One of the most exhilarating buildings developed for the event was Habitat 67, a 158-unit housing complex on the St. Lawrence River. Designed by Montréal architect Moshe Safdie (b. 1938), it looks like a collection of modular concrete blocks all piled together. The vision was to show what community housing could look like. The complex is still full of residents, although it's not open to the public for touring. But it can be seen from the western end of Vieux-Port, and there are photos and information at Safdie's website, www.msafdie.com.
Palais des Congrès (Convention Center), at the northern edge of Vieux-Montréal, is an unlikely design triumph, too. Built between 2000 and 2002 as part of a renovation and extension of the center, the building's transparent glass exterior walls are a crazy quilt of pink, yellow, blue, green, red, and purple rectangles. You get the full effect when you step into the inside hallway -- when the sun streams in, it's like being inside a kaleidoscope. It's the vision of Montréal architect Mario Saia.
Montréal continues to be one of North America's most stylish cities. In 2006, UNESCO (the United Nations Educational, Scientific, and Cultural Organization) designated Montréal a "UNESCO City of Design" for "its ability to inspire synergy between public and private players." With the distinction, Montréal joined Buenos Aires and Berlin, other honorees, as a high-style city worth watching.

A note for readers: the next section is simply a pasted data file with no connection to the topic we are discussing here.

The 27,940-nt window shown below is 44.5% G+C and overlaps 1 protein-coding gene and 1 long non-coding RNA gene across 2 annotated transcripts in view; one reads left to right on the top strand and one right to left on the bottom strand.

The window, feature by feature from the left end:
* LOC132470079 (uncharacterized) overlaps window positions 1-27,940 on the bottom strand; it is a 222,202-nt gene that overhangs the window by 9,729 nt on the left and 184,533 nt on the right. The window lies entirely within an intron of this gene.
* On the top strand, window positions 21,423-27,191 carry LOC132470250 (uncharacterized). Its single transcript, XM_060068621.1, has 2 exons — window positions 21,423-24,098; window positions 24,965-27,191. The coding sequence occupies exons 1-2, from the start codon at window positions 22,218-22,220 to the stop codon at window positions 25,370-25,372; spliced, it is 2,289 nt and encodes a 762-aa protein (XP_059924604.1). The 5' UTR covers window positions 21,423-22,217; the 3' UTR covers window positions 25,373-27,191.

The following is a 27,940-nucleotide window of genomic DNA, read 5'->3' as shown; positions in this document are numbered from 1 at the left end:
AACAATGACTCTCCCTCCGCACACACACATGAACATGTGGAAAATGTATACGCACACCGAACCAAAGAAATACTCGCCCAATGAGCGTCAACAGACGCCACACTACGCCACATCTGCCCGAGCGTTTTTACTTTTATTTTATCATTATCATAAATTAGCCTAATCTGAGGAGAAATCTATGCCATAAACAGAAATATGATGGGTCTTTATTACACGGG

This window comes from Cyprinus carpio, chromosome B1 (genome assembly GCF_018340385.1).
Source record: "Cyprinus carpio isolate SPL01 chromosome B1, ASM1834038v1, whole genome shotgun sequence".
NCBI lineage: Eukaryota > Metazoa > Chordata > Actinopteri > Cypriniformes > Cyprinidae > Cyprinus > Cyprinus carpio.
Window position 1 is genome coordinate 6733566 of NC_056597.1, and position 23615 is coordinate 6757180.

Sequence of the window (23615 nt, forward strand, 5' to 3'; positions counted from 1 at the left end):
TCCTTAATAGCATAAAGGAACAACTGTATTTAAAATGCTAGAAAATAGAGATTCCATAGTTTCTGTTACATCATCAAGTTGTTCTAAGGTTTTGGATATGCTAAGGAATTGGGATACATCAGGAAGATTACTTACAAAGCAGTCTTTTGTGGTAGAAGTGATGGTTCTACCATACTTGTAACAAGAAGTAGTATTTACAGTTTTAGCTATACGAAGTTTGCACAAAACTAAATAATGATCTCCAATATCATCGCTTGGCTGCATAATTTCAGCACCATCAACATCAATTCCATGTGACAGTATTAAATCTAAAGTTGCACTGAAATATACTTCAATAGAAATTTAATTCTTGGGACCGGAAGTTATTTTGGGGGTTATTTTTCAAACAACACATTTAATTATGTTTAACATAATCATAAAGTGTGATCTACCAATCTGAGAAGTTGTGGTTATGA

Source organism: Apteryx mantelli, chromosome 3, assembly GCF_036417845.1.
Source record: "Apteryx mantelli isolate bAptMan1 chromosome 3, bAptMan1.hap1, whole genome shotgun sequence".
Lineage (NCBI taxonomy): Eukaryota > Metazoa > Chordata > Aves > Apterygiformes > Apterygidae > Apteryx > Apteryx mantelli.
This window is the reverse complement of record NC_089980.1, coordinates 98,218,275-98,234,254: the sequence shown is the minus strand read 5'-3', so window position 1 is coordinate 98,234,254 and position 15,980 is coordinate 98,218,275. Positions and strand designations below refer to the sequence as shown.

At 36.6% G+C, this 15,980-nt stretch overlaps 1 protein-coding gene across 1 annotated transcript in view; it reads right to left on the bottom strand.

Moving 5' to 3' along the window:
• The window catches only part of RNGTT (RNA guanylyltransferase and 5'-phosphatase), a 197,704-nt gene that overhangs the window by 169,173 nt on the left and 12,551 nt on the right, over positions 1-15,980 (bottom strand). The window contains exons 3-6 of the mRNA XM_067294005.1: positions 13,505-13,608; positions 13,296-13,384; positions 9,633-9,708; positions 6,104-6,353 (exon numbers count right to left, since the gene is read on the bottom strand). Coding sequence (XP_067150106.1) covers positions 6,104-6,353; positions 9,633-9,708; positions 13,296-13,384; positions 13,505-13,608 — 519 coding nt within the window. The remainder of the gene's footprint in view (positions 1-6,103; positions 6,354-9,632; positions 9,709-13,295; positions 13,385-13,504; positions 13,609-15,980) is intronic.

Design Montréal (www.designmontreal.com) is an organization devoted to celebrating and networking the city's arts and fashion communities. It holds design and architecture competitions, and its Design Montréal Open House is an annual 2-day event in early May that opens the doors of the city's design-centric agencies and projects.
Much of what constitutes cutting-edge design is creative reuse of older buildings and materials. Among such venues is the industrial Darling Foundry, which houses in its raw, concrete space a contemporary art center and a small restaurant, the Cluny ArtBar. Fashion also simmers, with an increasing number of innovative locals setting up shop. It all comes to a boil during two events: the Montréal Fashion & Design Festival, which features fashion shows on outdoor stages in the heart of downtown (usually held in summer; the 2011 edition was held Aug 3-6), and Montréal Fashion Week at the Marché Bonsecours (whose date has floated around the calendar; the 2011 event was in Feb, right before New York Fashion Week). Details are at www.sensationmode.com.